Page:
the result is, that sectarianism is kept ever alive, with no chance in it
for mutual toleration- least of all, feelings of Brotherhood. [
TH'ST, IV, 274 fn.]
Each of them [Theosophist] believes in whatever he likes, and there is no
one to interfere with his private beliefs. The Theosophical Society is no
school of sectarianism and holds to no special dogmas. . . ." [ TH'ST,
V, 29 fn.]
".though the one conceives of the First Cause, or Deity, quite differently
from the other, whose ancestors from time immemorial have worshipped the Sun
as a visible type of Hormazd, yet a common religious feeling moves the heart
of each, and a common instinct makes him see the way upward towards the
truth brighter and clearer by the light of Theosophy.
Ours is not an atheistical society, though it does contain atheists; nor is
it a Christian one . Our Fellows are of the most varied opinions; and each
has a right to claim respect for his ideas as he is bound to respect those
of his brothers.
We have presidents who are severally Christian, Deist, Buddhist, Hindu and
Atheist; none dogmatizers, none claiming to be wiser or more infallible than
the other, yet each taking the other by the hand, calling him brother, and
helping him and being helped in the divine quest after knowledge.
Nor are all, or even a large minority, students of occult sciences, for
rarely is the true mystic born. Few, alas! have they ever been, who so
yearned after the discovery of Nature's secrets as to be willing to pursue
that hard and unselfish course of study: and our own century can show fewer
than any of its predecessors.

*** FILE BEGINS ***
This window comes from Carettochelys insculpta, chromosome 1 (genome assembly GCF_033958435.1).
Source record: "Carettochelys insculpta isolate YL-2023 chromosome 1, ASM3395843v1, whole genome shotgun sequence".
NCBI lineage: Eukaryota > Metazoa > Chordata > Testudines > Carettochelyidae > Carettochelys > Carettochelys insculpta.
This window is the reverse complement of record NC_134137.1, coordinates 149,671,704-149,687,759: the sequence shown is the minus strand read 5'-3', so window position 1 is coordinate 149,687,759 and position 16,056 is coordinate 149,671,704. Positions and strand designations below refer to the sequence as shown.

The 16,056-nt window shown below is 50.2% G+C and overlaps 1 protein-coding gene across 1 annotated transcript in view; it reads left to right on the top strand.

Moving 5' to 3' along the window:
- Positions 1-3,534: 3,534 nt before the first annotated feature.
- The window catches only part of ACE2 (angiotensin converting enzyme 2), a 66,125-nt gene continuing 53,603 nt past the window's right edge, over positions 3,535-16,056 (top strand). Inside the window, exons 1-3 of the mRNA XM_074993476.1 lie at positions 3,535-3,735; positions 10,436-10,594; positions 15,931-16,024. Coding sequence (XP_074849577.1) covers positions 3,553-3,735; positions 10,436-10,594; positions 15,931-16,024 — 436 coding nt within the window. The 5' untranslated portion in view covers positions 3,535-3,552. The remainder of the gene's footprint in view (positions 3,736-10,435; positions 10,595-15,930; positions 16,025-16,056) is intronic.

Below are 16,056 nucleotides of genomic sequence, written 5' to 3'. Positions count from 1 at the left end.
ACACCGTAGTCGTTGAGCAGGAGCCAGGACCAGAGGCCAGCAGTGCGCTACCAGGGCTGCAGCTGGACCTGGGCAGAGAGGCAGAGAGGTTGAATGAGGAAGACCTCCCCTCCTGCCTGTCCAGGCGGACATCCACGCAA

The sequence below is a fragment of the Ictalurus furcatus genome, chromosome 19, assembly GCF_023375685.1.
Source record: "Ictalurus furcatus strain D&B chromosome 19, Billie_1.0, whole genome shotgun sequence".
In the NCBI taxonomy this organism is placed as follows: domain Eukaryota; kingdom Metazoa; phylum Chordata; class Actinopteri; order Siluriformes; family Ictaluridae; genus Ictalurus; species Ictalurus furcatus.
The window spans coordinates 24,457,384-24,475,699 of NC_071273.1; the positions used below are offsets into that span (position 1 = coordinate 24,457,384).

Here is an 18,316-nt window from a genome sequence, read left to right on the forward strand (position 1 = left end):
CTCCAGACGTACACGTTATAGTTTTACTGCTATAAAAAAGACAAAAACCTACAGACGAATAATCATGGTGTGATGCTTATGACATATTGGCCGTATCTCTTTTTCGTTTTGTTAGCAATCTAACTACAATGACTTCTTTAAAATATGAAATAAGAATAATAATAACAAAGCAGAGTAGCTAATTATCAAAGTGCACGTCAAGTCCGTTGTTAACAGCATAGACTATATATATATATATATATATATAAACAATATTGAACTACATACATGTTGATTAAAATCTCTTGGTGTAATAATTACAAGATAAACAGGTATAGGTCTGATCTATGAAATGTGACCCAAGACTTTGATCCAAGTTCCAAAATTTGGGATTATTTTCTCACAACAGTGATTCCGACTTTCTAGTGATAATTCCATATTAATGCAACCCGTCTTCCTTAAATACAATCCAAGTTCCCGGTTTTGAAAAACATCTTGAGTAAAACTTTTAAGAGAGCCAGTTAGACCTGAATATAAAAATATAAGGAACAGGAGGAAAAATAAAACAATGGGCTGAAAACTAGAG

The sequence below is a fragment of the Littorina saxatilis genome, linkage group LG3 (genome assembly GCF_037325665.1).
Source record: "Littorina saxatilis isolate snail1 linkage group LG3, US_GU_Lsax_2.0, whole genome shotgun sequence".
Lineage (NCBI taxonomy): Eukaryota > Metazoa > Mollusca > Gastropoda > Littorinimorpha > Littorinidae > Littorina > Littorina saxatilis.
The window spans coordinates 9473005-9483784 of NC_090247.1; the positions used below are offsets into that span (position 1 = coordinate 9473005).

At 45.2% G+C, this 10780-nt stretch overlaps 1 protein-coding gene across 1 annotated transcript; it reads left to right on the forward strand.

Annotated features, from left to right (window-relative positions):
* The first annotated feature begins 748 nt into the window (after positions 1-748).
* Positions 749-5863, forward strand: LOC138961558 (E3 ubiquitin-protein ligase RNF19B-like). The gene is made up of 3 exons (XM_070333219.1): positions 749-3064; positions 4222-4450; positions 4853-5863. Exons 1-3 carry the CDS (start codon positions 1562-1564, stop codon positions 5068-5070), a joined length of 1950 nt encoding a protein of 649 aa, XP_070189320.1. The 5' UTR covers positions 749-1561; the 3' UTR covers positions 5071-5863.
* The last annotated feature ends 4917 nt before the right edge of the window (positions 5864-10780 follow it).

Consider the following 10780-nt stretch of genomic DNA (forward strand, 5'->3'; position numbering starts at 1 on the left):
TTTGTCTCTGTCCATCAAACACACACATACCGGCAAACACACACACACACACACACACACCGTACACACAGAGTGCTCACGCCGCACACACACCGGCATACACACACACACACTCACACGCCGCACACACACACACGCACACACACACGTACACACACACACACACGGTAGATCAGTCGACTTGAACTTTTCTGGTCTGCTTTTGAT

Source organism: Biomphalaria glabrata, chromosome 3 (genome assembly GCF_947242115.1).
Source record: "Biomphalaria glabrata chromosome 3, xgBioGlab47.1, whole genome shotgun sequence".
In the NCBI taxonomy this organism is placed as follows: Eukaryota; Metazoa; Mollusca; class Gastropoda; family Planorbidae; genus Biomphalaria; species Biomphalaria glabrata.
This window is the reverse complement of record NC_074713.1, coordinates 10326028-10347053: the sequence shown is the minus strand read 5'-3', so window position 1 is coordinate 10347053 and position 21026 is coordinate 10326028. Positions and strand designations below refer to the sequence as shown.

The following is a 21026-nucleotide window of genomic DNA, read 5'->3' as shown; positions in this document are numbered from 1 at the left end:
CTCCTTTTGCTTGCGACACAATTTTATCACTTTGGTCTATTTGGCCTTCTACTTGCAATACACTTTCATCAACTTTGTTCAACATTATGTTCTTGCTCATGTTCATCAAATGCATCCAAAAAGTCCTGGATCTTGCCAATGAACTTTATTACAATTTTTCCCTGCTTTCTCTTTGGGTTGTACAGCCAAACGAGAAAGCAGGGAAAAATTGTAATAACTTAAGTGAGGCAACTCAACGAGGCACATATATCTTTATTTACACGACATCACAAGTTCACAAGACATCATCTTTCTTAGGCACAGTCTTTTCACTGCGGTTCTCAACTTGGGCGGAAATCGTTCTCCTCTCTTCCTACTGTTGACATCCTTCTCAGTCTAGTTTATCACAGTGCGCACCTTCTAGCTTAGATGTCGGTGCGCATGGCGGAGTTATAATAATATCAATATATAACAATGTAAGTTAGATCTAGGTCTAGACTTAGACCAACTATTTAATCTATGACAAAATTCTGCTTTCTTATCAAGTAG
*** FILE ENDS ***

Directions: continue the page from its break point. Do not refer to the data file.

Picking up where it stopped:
As to the secrets of the Theosophical Society . The Parent Society is, in
one word, a Republic of Conscience, a brotherhood of men in search of the
As was sufficiently explained in our opening October number, every one of us
professes to be ready to help the other, whatever the branch of science or
religion to which his personal predilections may lead him." [
TH'ST, I, 298.]
The Theosophical Society requires no oaths, as it deems no pledge more
binding than the word of honour. [I, 35 fn.]
Eastern OCCULTISM AND SCIENCE
"The comprehension of what occult science really is, has spread in Europe so
very imperfectly as yet, that we must not be impatient. . .
European mystics, when further advanced in the tedious study of
unintelligible books, will often be hardest to persuade that they must go
back some distance on the paths they have travelled, before they can strike
into those which lead to the fully illuminated regions of Eastern knowledge.
The Eastern occult philosophy is the great block of solid truth from which
the quaint, exoteric mysticism of the outer world has been casually thrown
off from time to time, in veiled and symbolical shapes. These hints and
suggestions of mystic philosophy may be likened to the grains of gold in
rivers, which early explorers used to think betokened somewhere in the
mountains from which the rivers sprang, vast beds of the precious metal.
The occult philosophy with which some people in India are privileged to be
in contact, may be likened to the parent deposits.
Students will be altogether on a wrong track as long as they check the